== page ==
Monday, July 8, 2013

All Superheroes Must Die

I’ll confess that I’m very pleased to have lived to see that the genre known as ‘comic book movies’ have become part of the cultural mainstream. It is now a milieu as valid as science fiction or horror or action-adventure. My personal collection of the type is pretty extensive and a quick look at my shelf reveals over 40 titles.

In my recent post about Man Of Steel, I mentioned that I am not a fan of the Alexander Salkind Superman films of the 80’s. But when I found a copy of Supergirl for 3 bucks at Big Lots, I couldn’t resist a cheap opportunity to complete my collection. This was the first feature that I took in today. I can’t say that it is a very good movie but I was genuinely surprised that it was far better than I feared. It contains many of the elements that I disliked from the Superman series, things like high priced stars in roles better suited to actors than icons, monumental lapses in logic and unexplained details that the filmmakers felt no compunction to satisfy. But, I thought that the flying sequences were much better than those in the other films and Helen Slater was very easy on the eyes. I’d always heard it described as a debacle but it might just be my favorite from that group. 1st prize in an ugly baby contest I guess.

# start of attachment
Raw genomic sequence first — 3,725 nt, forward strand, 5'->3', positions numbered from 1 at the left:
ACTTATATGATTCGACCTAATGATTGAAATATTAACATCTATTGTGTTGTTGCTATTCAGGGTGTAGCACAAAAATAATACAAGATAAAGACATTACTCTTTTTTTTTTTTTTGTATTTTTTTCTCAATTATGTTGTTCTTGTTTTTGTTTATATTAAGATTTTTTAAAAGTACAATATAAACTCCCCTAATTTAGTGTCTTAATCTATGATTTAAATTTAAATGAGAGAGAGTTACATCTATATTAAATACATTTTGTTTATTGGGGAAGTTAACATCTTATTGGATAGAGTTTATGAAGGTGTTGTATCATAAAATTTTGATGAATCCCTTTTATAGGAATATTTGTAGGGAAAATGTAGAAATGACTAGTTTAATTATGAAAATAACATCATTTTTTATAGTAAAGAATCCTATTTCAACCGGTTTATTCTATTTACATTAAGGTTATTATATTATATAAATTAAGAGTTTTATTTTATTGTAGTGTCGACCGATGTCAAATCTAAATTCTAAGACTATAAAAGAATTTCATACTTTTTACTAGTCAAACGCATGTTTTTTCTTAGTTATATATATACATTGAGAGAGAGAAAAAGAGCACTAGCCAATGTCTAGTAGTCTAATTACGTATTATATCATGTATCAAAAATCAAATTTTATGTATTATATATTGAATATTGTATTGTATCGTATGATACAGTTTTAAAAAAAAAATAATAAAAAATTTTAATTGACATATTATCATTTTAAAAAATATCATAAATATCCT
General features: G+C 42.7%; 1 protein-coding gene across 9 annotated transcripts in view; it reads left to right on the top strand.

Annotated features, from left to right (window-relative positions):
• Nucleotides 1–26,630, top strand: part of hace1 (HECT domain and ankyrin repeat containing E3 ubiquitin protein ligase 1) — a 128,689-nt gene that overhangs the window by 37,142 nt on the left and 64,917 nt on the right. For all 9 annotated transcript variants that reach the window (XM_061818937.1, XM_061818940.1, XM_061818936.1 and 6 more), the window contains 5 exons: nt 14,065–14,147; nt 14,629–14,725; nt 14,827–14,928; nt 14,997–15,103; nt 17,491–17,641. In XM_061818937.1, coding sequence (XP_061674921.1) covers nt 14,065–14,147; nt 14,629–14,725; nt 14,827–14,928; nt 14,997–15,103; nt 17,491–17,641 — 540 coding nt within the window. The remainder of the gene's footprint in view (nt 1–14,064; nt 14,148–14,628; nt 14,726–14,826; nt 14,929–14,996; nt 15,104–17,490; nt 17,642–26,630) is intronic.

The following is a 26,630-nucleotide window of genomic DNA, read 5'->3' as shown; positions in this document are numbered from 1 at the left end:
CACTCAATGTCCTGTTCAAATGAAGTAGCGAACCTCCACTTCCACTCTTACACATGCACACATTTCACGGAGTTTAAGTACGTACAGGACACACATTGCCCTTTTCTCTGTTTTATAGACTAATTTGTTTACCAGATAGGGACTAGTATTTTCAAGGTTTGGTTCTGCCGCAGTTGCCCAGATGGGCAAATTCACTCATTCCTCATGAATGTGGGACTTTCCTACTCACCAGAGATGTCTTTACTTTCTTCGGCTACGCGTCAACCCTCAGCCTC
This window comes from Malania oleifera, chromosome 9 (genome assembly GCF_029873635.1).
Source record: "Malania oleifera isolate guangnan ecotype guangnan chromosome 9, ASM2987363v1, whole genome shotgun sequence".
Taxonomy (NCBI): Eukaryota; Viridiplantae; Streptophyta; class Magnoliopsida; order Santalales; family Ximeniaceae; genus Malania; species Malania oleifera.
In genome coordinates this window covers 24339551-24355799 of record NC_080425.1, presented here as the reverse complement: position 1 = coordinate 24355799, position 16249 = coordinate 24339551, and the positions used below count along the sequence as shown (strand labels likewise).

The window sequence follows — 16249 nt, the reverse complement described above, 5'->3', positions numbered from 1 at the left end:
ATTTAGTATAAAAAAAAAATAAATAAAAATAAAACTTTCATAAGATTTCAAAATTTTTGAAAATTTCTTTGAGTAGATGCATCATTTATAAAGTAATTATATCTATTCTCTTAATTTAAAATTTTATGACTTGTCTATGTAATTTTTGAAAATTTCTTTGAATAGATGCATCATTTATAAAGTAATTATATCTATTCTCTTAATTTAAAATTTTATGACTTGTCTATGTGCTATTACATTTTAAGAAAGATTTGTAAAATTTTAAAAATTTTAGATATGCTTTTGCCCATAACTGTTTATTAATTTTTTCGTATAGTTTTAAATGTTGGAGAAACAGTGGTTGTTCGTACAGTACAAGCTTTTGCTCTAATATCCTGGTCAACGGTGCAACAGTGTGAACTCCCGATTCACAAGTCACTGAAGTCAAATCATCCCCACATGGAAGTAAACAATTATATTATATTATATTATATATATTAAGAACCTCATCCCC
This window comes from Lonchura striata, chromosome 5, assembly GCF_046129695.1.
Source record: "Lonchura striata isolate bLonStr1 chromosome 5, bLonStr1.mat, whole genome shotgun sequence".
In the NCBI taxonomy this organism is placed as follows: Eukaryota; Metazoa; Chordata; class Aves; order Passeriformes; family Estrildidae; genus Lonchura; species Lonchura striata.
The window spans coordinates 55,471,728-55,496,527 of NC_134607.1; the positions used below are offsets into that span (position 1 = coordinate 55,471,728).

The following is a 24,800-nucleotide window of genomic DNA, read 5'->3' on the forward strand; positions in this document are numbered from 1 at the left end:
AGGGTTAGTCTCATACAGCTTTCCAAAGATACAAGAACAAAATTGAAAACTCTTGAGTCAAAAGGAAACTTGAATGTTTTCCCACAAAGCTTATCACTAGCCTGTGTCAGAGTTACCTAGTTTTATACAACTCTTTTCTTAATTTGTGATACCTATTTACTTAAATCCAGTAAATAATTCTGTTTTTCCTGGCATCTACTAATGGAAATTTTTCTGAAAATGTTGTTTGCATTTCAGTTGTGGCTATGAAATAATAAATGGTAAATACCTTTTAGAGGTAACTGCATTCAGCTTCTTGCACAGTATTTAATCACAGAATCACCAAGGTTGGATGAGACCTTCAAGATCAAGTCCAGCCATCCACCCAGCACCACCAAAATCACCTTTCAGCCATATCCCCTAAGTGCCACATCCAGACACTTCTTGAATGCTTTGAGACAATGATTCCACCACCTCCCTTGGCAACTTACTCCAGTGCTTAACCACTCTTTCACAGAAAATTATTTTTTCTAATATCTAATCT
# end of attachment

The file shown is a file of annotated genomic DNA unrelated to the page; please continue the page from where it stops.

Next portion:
Do you remember my describing Man Of Steel as dark? Well it’s a laugh riot compared to the next film I took in. The title gives it away; All Superheroes Must Die. With innocent lives at stake, a sociopath forces a band of champions to play a perverse game. He’s stripped them of their abilities and with each round somebody will die. They submit to this because that in failing to do so, the psychopath will slaughter bystanders. This movie is a very low budget affair, a fact that the marketers prevaricate upon with the cover art. But I was impressed on what they were able to accomplish within these limited means. I sensed intelligence and a genuine passion for the material. All in all calling it a poor man’s Watchman might be on the mark. 

Finally I come to a feature that may have already been discussed here, the 2012 Sci-Fi work Chronicle. I think this accurately describes it; the Blair Witch Project meets Heroes. A trio of high school students encounters an alien technology, which passes on to them telekinetic abilities. The entire movie is shot as if it was documented on the character’s camcorders or on other public recording systems. I was frankly blown away by this movie. I had high anticipation for it and it uniformly exceeded all my expectations. 


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